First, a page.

How to Select a Vintage Gibson Mandolin

Copyright © 1995 Dan Beimborn

This guide is inteneded as a starting point in a search for a Gibson A-model mandolin from the years 1907-1935. All of the information within is as accurate as I can personally verify (ie don't bet the farm). Most of this stuff will help you on the business side of the equation only- sort of a "Consumer Reports" for old mandolins. Hopefully, this will help you to determine to what extent the dealer is trying to sell the instrument at a level above what it may merit, and then you must use the market to help determine a price.

For the HTML literate, this page uses background color tags etc that currently are part of the proposed HTML 3.0 spec (configured to work with the Netscape navigator 1.b1 or later). Additionally, this page will stand on its own for the time being- all links but the "return to Misc. page" are internal reference links. This means that you can download it and have it work at home without having to be connected to the net to have it work. Just don't make a profit from it without giving me 87%!!

Index to this Document

Very Brief Historical Notes

The Gibson Company went through several stages of model design for their mandolins in the last 100 years. The early prototype models were hand-built by Orville Gibson himself, and are very thick and chunky looking. The basic "A" and "F" model shapes were developed around the turn of the century, and have become the basis for most serious imitators since. Regular production began in the early years of the 1900's, and continued unbroken until the WWII years, and again afterwards up to the modern times. The most generally trustworthy vintage Gibsons fall into the 1900-1930 years, when the instrument was popular and many were produced.

Back to the Index/menu of this guide

First Impressions

The first good thing to check (before even the price!) is the sound. Strum it, hit chords, open notes, etc. Tune it up, or get the owner to tune it for you. If it doesn't sing, forget it- there are enough of them out there that you will eventually find one that you like. Get a general impression from the instrument how "played in" it is... a nearly unplayed instrument will sound somewhat quiet and muffled (not "Broken in"), where one that has had a lot of service may ring loudly with little effort at all. If it has the "unplayed" sound, it is harder to judge what it will eventually sound like. Instruments can take anywhere from 1-10 years to really break in, depending on how often you play. Sometimes instruments that haven't been played in a while are "sleeping", it can take a month or so to "re-break" them. Mine sat in the shop for 2 years after the first owner died, and it took about 2 weeks of solid playing to get it to have a "wide open" sound again.. The best thing you can possibly do is try several different instruments. You will build a strong knowledge of the variations through experience. Remember, you are looking for an instrument that will have a very strong influence on your enjoyment of playing music!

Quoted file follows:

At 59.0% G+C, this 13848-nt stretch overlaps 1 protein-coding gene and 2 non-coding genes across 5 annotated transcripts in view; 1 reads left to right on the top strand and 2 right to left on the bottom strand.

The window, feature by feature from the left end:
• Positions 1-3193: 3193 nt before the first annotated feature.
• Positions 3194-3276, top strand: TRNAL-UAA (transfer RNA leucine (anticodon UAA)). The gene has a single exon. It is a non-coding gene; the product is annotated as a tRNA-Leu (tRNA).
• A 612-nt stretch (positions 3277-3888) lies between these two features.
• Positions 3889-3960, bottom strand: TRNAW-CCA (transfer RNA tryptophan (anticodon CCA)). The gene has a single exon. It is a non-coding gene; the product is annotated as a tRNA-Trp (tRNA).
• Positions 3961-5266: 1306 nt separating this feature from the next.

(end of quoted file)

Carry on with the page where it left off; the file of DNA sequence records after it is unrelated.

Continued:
If you've discovered a well broken-in instrument that you like the sound of, you can move onto the next step- model verification. If the sound is "muffled" or unplayed, check out the following section.

Back to the Index/menu of this guide

What to Look For in a "Mint Condition" Instrument

A vintage mandolin that hasn't really been played much or broken in should be approached like a brand new instrument. The sound will probably mellow over the years (if it isn't abused or mistreated) into a sound that is similar to a broken-in model of the same vintage. The important breakdowns are: